Brave schoolgirl faces 81 weeks of chemotherapy
A TEENAGER has described her fight against brain cancer as she helps to raise awareness and money for others suffering with the disease.
Jasmine Bayly was diagnosed with the life threatening illness in April.
The 13-year-old Hele's School student is now undergoing 81 weeks of chemotherapy in a hope of shrinking the tumour, which is positioned so deep within her brain that it cannot be operated on.
Jasmine told The Herald: "It has been really hard. The pain is the worst thing, if it wasn't for the pain it would be okay. I don't like losing my appetite either, or losing my hair."
Although the Plympton pupil is set to endure chemotherapy until December 2013, she is fighting hard for her future.
"The people who go through the most pain have the best future because they deserve it the most," Jasmine said.
Her parents, Sandra and Heath Bayly, raised concerns over Jasmine's health on her 13th birthday. As the teenager was opening her presents, they noticed she was not using her left hand properly.
When Jasmine was seven she was diagnosed with Neurofibromatosis type 1, a condition which causes tissue along the nerves to grow uncontrollably. It can also trigger attention deficit hyperactivity disorder.
After noticing Jasmine's restricted hand movements, Sandra and Heath took their daughter to the doctor.
She was then transferred to Derriford Hospital to see a specialist, where she had to undergo a scan.
Their worst nightmares were confirmed when they were told Jasmine had a large tumour in her brain.
"I thought I was poorly because I had been so naughty," she said.
"I couldn't go in to find out my results, I didn't want to know and I said to mum she wasn't allowed to come out crying because then I knew it would be bad."
Sandra added: "When we heard Jasmine's diagnosis, apart from the feeling of the bottom falling out of my world, the fear, the dread, the tears, I remember thinking, this is one of those things that only happens to other people and now we're one of those families. This is really happening to us.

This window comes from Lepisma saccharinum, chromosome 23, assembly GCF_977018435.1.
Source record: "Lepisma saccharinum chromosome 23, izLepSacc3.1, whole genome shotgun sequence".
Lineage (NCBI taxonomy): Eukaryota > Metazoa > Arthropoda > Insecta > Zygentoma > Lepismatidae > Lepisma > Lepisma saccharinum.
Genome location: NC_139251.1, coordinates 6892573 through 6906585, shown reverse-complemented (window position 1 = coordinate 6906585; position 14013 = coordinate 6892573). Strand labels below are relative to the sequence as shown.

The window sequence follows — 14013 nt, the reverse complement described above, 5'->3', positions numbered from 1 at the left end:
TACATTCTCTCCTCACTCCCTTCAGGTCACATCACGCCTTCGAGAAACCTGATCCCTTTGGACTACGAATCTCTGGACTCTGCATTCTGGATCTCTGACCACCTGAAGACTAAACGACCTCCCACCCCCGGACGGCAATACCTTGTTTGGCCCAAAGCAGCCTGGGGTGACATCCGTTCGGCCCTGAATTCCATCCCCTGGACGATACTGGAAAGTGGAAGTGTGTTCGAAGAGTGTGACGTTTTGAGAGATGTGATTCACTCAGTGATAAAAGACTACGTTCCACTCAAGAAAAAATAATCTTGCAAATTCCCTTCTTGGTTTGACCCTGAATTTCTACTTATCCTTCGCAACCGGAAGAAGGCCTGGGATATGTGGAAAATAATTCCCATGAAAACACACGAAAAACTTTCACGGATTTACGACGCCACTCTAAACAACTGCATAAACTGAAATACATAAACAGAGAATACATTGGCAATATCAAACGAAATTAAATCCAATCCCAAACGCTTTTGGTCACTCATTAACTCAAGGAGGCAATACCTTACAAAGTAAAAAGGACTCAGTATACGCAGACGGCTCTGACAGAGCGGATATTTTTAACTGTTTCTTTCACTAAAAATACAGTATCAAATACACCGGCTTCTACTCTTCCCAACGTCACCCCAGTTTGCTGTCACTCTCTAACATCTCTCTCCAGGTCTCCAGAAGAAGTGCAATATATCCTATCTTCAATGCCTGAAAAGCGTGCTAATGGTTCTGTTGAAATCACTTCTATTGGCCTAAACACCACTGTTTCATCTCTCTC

"I remember being completely dumbstruck, unable to formulate a question or think beyond what we were being told. My blood was running cold, my body was hot and I could not speak."
Although the chemotherapy is intended to reduce the tumour, the cancer is at risk of spreading elsewhere.
"Jasmine will have a head and spine scan next week to see if it has shrunk or if anything else has happened," Sandra said. "I'm scared about it.
"It's going to be a long road but ideally it will shrink to a size where she will outgrow it."
Jasmine has already had a difficult time thanks to Neurofibromatosis type 1.
Throughout primary school she suffered from severe behavioural problems as a result of the condition.
Sandra said: "Jasmine has spent her life being called a naughty child. She couldn't make friends because she would hit them. Once she got the diagnosis we could get help and medication for her, it was such a relief."
As the chemotherapy continues, Jasmine has been losing her hair at a dramatic speed. Now she has bought a new blonde wig.
The brave teenager said: "I felt nervous wearing it for the first time, people didn't even recognise me."
She has also been given a wheelchair to help her mobility as the chemotherapy take its toll on her legs.
Jasmine's nurse, Tanya Crago, said: "There's something about Jasmine. She's had so much pain in her life and she just takes everything on the chin.
"She always looks to the next thing and is always positive."
Because of her treatment, Jasmine has lost a lot of time in school. Hele's staff have worked around her treatment to make her timetable manageable.
A school spokesperson said: "The message that Jasmine brings is that although she has the wind knocked out of her sails in every way, she comes into school with a smile on her face. Her willingness to learn and attitude is incredible."
Now the Year 9 student is working hard to raise awareness and money for MacMillan Cancer Support, and has helped Hele's School raise £1,250 at events including a non-uniform day and a coffee morning.
She has also done a 'Leap of Faith' jump off a telegraph pole at Devon Cliffs Holiday Park, in Exmouth, to raise extra cash.
Jasmine added: "I want to raise more money and I want more people to help me."